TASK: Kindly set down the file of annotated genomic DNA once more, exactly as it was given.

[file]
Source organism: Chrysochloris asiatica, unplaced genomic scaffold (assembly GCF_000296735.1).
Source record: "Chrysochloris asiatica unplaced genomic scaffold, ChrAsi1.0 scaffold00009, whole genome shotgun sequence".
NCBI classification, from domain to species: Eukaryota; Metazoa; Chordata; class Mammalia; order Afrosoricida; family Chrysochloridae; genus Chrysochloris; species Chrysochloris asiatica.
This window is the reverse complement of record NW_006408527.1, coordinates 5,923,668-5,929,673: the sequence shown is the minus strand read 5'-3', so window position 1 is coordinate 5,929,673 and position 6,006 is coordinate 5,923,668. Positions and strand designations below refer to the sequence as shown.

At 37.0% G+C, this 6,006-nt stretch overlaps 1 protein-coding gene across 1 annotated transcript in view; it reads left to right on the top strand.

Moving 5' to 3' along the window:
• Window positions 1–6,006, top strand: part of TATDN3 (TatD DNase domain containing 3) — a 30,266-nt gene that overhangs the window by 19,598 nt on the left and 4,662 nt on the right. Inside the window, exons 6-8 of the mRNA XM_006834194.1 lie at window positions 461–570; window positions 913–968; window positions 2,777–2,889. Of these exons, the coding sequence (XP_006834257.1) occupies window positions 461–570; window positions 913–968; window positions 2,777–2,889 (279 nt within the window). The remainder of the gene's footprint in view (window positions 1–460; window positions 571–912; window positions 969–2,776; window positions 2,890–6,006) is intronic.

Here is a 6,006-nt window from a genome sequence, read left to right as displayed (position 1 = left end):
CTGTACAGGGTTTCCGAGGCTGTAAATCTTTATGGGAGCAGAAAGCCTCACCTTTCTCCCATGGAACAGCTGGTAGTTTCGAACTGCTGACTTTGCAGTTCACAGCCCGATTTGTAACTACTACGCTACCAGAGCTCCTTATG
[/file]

Source organism: Chrysochloris asiatica, unplaced genomic scaffold (assembly GCF_000296735.1).
Source record: "Chrysochloris asiatica unplaced genomic scaffold, ChrAsi1.0 scaffold00009, whole genome shotgun sequence".
NCBI classification, from domain to species: Eukaryota; Metazoa; Chordata; class Mammalia; order Afrosoricida; family Chrysochloridae; genus Chrysochloris; species Chrysochloris asiatica.
This window is the reverse complement of record NW_006408527.1, coordinates 5,923,668-5,929,673: the sequence shown is the minus strand read 5'-3', so window position 1 is coordinate 5,929,673 and position 6,006 is coordinate 5,923,668. Positions and strand designations below refer to the sequence as shown.

At 37.0% G+C, this 6,006-nt stretch overlaps 1 protein-coding gene across 1 annotated transcript in view; it reads left to right on the top strand.

Moving 5' to 3' along the window:
• Window positions 1–6,006, top strand: part of TATDN3 (TatD DNase domain containing 3) — a 30,266-nt gene that overhangs the window by 19,598 nt on the left and 4,662 nt on the right. Inside the window, exons 6-8 of the mRNA XM_006834194.1 lie at window positions 461–570; window positions 913–968; window positions 2,777–2,889. Of these exons, the coding sequence (XP_006834257.1) occupies window positions 461–570; window positions 913–968; window positions 2,777–2,889 (279 nt within the window). The remainder of the gene's footprint in view (window positions 1–460; window positions 571–912; window positions 969–2,776; window positions 2,890–6,006) is intronic.

Here is a 6,006-nt window from a genome sequence, read left to right as displayed (position 1 = left end):
CTGTACAGGGTTTCCGAGGCTGTAAATCTTTATGGGAGCAGAAAGCCTCACCTTTCTCCCATGGAACAGCTGGTAGTTTCGAACTGCTGACTTTGCAGTTCACAGCCCGATTTGTAACTACTACGCTACCAGAGCTCCTTATG